Application letters must be sent to firstname.lastname@example.org by July 15 in order to receive consideration.
A good knowledge of the fundamental of Latin and Greek is required.
The courses will be as follows:
1. Latin language (fundamental and advanced)
2. Greek language (fundamental and advanced)
3. Latin composition
4. Roman History
5. Ancient Latin literature
6. History of ancient Philosophy
7. Renaissance and Neo-Latin literature
8. Latin and Greek music and poetry
9. Classics reading seminars
We are pleased to announce the launch of a new website on the reception of ancient Greek tragedy, hosted by the Open University of Cyprus: http://eumenides.ouc.ac.cy.
As part of a research project, coordinated by Dr. Vayos Liapis and funded by the Research Promotion Foundation of Cyprus, the website aims at cataloguing and analysing the various ways in which ancient Greek tragedy and tragic myth have been adapted, reinterpreted, revised or re-imagined in Modern Greek poetry and theatre from the late 19th century to the present day.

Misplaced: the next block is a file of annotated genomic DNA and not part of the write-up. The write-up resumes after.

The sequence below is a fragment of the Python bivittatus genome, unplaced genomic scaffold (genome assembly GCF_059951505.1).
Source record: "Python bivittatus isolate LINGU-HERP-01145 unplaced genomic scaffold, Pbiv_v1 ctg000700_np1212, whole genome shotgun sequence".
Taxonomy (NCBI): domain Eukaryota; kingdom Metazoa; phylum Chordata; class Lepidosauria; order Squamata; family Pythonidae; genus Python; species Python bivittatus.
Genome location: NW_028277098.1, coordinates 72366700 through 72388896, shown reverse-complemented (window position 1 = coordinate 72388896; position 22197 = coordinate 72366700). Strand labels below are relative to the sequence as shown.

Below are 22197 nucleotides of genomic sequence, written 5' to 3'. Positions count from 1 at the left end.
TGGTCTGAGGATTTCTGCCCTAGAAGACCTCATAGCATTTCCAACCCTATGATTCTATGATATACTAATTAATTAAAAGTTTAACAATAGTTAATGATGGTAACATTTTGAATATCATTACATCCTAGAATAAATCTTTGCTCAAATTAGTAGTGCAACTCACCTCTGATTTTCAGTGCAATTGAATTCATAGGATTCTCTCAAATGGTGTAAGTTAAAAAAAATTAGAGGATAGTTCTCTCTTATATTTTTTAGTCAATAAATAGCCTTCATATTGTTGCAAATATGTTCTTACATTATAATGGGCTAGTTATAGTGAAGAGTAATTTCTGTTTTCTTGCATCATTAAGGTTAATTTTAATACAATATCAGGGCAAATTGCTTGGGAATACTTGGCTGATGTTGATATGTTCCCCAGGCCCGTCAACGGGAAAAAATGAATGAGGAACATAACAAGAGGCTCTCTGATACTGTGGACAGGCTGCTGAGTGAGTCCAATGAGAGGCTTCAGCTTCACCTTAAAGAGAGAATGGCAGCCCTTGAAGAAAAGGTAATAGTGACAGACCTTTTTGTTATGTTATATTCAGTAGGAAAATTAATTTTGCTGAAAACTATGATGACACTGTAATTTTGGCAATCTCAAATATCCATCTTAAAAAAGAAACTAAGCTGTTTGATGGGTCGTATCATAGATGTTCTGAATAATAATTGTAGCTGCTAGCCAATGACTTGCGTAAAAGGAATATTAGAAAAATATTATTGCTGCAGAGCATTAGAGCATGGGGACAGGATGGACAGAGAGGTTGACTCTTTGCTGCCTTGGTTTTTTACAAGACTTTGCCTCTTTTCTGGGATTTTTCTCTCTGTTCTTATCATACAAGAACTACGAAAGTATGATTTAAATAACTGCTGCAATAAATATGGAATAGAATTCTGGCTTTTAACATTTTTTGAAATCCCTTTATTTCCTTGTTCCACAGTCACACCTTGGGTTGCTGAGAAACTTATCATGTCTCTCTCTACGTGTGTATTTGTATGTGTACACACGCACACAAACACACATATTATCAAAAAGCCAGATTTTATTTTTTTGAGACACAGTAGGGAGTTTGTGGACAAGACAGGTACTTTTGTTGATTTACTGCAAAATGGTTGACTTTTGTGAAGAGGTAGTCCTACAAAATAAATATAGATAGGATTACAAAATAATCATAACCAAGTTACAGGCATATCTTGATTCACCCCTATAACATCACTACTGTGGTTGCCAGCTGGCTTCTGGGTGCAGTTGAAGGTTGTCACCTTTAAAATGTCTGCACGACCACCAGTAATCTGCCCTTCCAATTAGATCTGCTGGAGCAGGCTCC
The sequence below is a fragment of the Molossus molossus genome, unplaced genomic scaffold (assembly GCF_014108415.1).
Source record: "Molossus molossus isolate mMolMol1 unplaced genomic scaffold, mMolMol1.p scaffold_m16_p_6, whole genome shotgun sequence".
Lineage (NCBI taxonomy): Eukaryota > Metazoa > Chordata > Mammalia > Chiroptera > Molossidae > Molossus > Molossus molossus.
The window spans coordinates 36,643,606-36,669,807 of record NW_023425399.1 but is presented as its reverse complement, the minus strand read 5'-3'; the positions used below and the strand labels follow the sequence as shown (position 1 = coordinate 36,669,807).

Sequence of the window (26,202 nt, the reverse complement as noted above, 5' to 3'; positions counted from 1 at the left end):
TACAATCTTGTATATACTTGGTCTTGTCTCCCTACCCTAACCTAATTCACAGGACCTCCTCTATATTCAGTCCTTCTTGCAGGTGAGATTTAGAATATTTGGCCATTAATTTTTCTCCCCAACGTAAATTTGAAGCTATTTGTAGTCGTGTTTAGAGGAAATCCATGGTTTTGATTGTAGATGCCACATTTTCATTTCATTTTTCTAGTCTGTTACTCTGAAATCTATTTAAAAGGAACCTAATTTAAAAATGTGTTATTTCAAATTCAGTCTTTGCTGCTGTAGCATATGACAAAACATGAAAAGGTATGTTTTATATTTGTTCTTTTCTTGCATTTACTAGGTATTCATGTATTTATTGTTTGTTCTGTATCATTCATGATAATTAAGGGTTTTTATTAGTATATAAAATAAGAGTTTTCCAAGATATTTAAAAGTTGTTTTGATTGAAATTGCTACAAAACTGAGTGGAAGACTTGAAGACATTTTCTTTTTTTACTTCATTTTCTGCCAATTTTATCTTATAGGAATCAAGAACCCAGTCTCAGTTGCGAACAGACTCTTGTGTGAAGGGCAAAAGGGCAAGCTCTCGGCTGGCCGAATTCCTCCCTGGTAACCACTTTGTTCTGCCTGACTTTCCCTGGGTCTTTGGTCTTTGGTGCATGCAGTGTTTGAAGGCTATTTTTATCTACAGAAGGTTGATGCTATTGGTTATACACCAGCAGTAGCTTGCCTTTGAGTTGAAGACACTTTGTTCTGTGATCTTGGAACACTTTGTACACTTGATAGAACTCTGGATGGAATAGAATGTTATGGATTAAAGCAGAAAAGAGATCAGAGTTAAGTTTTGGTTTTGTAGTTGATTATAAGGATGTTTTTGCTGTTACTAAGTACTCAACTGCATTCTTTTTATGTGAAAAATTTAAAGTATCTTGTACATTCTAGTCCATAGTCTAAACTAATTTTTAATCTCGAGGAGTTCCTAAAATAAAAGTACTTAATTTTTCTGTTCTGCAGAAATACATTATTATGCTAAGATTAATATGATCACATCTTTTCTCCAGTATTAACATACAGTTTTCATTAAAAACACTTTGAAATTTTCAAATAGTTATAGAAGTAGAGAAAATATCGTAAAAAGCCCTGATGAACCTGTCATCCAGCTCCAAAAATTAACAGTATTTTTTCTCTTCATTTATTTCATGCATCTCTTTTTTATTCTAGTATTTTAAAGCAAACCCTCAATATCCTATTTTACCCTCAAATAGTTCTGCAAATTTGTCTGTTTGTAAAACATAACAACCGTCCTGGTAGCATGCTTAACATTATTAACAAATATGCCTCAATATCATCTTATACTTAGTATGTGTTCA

Among other things, the website contains a fully searchable database of modern Greek poems and plays which set out to adapt, update, parody, or otherwise rewrite classical Greek drama. At present, users have access to entries on the poetry of George Seferis and Yiannis Ritsos, as well as to audiovisual material.
For further information please visit our website at: http://eumenides.ouc.ac.cy. Follow us on Twitter (@EumenidesProjec) and Facebook (Eumenides Project) in order to receive notifications for new entries, publications, news and forthcoming events.